Furniture Store CEO Discusses Peeling “Bonded Leather” Furniture

After three-and-a-half years, the material on the sectional Michael bought from Jerome’s Furniture started peeling away.

After three-and-a-half years, the material on the sectional Michael bought from Jerome’s Furniture started peeling away. 

“My wife would just rest her head here as we’re watching television and it started peeling right in here,” Michael Brininstool said. 

Michael showed NBC 7 Responds where his furniture problem started. “And it just comes right off and then you’ll find it everywhere, on the floor, the kitchen, the bathroom, and clothing,” he said. 

The chair, couch and ottoman are covered in what’s called “bonded leather.” NBC 7 Responds along with other NBC Consumer Units around the country have been reporting on consumers’ issues with “bonded leather.” 

Wanting to learn more about the material and why it’s widely used to make furniture, we sat down with Jerome’s Furniture CEO Brian Woods. 

“They take the excess leather and shred it up and it’s combined with basically a bonding compound on the back of a film paper to give it that leather look and feel,” Woods said. “It really gives customers that leather look and that leather feel at an incredibly affordable price.” 

Woods said “bonded leather” has been on the market less than ten years but makes up about 15-20% of his store’s leather furniture sales, including the sale to Michael Brininstool. Michael said he paid extra for an extended warranty but the warranty does not cover peeling leather. 

“This isn’t $10 thousand furniture but we don’t expect it to fail in three-and-a-half years,” Michael said. 

NBC 7 Responds showed pictures of Michael’s furniture to Jerome’s CEO.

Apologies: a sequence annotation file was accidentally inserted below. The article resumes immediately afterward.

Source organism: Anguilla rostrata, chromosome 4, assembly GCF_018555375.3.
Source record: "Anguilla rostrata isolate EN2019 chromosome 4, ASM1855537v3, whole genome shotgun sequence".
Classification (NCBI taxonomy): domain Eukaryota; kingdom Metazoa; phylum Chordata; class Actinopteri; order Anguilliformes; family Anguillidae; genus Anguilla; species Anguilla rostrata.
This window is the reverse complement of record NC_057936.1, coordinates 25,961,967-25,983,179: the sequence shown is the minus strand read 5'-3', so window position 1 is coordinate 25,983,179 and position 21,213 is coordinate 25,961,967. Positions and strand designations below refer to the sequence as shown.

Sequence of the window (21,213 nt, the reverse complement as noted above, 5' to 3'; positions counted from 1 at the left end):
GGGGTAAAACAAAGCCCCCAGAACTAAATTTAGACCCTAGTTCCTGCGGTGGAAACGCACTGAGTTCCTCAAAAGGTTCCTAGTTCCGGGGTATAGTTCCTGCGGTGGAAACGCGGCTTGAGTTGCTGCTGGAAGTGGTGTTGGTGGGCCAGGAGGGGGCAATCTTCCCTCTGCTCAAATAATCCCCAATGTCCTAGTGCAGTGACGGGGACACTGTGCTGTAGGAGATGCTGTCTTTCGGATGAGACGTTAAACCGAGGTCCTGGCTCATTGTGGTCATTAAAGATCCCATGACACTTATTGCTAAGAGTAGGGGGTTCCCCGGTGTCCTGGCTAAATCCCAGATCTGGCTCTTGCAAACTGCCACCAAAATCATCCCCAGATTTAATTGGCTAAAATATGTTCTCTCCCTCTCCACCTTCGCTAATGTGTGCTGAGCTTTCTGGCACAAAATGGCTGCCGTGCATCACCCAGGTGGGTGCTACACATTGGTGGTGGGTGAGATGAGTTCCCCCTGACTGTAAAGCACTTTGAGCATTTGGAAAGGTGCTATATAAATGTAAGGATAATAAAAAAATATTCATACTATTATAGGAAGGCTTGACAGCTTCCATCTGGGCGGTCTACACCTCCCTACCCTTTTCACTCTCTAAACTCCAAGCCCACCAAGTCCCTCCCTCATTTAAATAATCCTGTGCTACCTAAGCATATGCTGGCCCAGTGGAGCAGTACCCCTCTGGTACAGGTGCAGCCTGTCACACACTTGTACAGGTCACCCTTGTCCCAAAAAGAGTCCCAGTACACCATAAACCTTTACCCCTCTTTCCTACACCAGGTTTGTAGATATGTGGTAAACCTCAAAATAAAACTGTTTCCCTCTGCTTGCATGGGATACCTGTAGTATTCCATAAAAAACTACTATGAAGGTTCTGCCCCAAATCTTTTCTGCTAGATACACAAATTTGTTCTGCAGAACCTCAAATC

“It’s disappointing and my heart breaks to see this kind of thing,” Woods said. 

Woods told NBC 7 Responds “bonded leather” is durable but also delicate, having certain care requirements. “Once you have one small peel, just a tiny peel, then that’s it,” he said. “It’s very difficult to stop.” 

To educate their customers about the delicate material, Woods said Jerome’s created a minute-and-a-half video on how to care for the product. Woods said buyers are directed to it when they purchase anything made of “bonded leather.” 

To see the full video produced by Jerome's Furniture, click here.

When asked if customers are to blame for the peeling “bonded leather,” Woods replied, “I’m not saying they did something wrong, what I’m saying is that it’s delicate.” 

This is more than just a Jerome’s issue. According to import statistics from the United States Census Bureau, a majority of leather furniture imports, including “bonded leather” come from China and similar chairs and couches are sold throughout the U.S. 

Consumer Bob asked Woods whether or not Jerome’s is reconsidering selling products made with “bonded leather.” Woods replied, “I’m re-thinking how much of the assortment we have and making sure we’re diligent with the manufacturer quality with the assortment that we do carry.” 

As for Michael’s situation, he was originally offered a 10% refund for his peeling furniture but since we pointed out Michael said he had never seen the care video or any other care instructions, Jerome’s agreed to refund all of his money.

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